7 steps to healthier barbecue

Here’s how to make the best Fourth of July cookout ever

By Maureen Callahan for Next Avenue

HealthierBBQ-GettyImages-web

Credit: Getty Images

It may be the favorite way to cook on hot summer days, but experts say the high heat of grilling can produce cancer-causing compounds that are dangerous to your health.

But with the 4th of July nearing, don’t ditch the barbecue just yet. Grilling can still be one of the healthiest methods of cooking, as long as you use the right techniques and make healthy food choices.


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Why Social Security benefits won’t be cut

One of the presidential candidates is a key reason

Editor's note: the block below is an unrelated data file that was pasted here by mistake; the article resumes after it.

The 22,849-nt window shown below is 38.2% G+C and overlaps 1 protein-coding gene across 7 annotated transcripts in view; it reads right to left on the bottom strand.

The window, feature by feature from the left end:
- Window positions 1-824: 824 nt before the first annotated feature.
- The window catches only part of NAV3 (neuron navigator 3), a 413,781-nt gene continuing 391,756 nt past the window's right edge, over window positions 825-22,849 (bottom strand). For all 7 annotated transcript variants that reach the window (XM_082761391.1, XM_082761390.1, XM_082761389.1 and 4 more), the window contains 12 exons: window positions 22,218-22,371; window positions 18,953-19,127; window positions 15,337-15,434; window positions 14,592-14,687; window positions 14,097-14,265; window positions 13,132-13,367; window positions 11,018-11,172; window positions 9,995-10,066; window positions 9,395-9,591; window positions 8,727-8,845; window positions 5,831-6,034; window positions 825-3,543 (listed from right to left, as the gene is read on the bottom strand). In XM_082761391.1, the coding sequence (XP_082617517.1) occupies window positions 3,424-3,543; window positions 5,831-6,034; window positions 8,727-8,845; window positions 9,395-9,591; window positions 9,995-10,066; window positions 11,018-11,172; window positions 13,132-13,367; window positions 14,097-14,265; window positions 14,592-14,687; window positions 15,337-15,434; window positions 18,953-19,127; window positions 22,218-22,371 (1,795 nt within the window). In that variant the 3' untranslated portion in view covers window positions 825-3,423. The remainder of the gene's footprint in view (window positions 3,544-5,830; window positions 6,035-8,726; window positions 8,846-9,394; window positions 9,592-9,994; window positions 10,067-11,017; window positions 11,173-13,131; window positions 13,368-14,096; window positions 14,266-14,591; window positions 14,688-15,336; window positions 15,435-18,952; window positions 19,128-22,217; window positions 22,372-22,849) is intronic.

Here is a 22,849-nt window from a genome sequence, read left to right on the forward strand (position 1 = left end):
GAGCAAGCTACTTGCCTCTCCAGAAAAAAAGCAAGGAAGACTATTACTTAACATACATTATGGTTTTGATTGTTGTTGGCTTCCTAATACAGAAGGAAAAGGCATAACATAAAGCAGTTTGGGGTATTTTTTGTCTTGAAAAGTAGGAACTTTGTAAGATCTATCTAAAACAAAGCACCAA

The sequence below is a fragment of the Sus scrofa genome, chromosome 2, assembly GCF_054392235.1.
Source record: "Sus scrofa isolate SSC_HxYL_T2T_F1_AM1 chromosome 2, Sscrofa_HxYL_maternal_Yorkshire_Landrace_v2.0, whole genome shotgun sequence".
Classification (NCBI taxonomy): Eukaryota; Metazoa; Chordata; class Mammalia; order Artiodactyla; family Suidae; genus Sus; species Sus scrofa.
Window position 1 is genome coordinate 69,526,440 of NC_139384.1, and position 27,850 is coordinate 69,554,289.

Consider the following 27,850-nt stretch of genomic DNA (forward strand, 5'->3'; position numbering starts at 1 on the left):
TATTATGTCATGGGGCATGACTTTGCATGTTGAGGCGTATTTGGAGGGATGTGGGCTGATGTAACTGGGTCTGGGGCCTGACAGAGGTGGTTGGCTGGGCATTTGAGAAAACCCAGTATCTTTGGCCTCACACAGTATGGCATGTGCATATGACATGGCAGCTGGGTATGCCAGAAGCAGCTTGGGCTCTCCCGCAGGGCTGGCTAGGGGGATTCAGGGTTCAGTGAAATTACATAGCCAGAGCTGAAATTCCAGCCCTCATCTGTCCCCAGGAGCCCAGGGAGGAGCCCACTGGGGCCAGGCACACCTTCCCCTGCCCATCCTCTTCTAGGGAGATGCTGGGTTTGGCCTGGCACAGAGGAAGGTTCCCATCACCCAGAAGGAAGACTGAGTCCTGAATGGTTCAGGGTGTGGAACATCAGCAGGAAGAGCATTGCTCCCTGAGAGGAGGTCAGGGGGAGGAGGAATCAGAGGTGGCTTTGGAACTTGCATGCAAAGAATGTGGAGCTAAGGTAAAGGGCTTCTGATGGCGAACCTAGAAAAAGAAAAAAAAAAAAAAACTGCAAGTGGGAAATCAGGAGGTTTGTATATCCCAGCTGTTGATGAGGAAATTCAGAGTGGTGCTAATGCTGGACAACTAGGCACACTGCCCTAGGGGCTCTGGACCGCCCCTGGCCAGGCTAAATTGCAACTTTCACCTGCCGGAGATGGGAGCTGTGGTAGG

By Chris Farrell for Next Avenue

Credit: Getty Images

Credit: Getty Images

I love Social Security. Seriously. Social Security was signed into law by President Franklin Roosevelt in 1935 and over time has evolved into America’s most successful pension and insurance program.  Social Security helps keep millions of America’s elderly out of poverty, too.

Those aren’t particularly controversial sentiments, except in bitterly polarized Washington, D.C. Conservatives have routinely called for cutting back on Social Security’s “unaffordable” benefits and “privatizing” the system. Social Security, they say, is “bankrupt” and a “Ponzi scheme.” Liberals have staved off Social Security benefits cuts in recent years largely through a defensive strategy of preserving the status quo established by the 1983 National Commission on Social Security Reform.